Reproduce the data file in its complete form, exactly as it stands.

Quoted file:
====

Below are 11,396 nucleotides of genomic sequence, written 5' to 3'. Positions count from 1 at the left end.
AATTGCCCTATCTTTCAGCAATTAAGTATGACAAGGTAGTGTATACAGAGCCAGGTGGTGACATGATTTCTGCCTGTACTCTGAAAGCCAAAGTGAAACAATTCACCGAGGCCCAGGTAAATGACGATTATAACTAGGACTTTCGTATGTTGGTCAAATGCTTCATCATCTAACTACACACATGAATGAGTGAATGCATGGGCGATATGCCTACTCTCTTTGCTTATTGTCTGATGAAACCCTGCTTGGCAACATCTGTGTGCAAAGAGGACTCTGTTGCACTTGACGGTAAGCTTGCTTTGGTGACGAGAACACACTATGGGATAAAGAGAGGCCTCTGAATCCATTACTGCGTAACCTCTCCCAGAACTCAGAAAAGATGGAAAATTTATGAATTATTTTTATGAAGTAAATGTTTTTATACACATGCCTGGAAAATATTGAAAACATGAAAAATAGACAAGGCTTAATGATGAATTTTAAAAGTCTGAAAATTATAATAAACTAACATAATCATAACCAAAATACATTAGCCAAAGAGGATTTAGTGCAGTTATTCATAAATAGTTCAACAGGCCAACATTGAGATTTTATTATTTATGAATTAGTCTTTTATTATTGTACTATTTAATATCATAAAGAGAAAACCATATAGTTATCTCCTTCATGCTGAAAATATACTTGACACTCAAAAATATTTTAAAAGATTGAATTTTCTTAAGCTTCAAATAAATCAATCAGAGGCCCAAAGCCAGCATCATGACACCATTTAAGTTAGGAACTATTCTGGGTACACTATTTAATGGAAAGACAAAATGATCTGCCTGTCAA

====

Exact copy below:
Below are 11,396 nucleotides of genomic sequence, written 5' to 3'. Positions count from 1 at the left end.
AATTGCCCTATCTTTCAGCAATTAAGTATGACAAGGTAGTGTATACAGAGCCAGGTGGTGACATGATTTCTGCCTGTACTCTGAAAGCCAAAGTGAAACAATTCACCGAGGCCCAGGTAAATGACGATTATAACTAGGACTTTCGTATGTTGGTCAAATGCTTCATCATCTAACTACACACATGAATGAGTGAATGCATGGGCGATATGCCTACTCTCTTTGCTTATTGTCTGATGAAACCCTGCTTGGCAACATCTGTGTGCAAAGAGGACTCTGTTGCACTTGACGGTAAGCTTGCTTTGGTGACGAGAACACACTATGGGATAAAGAGAGGCCTCTGAATCCATTACTGCGTAACCTCTCCCAGAACTCAGAAAAGATGGAAAATTTATGAATTATTTTTATGAAGTAAATGTTTTTATACACATGCCTGGAAAATATTGAAAACATGAAAAATAGACAAGGCTTAATGATGAATTTTAAAAGTCTGAAAATTATAATAAACTAACATAATCATAACCAAAATACATTAGCCAAAGAGGATTTAGTGCAGTTATTCATAAATAGTTCAACAGGCCAACATTGAGATTTTATTATTTATGAATTAGTCTTTTATTATTGTACTATTTAATATCATAAAGAGAAAACCATATAGTTATCTCCTTCATGCTGAAAATATACTTGACACTCAAAAATATTTTAAAAGATTGAATTTTCTTAAGCTTCAAATAAATCAATCAGAGGCCCAAAGCCAGCATCATGACACCATTTAAGTTAGGAACTATTCTGGGTACACTATTTAATGGAAAGACAAAATGATCTGCCTGTCAA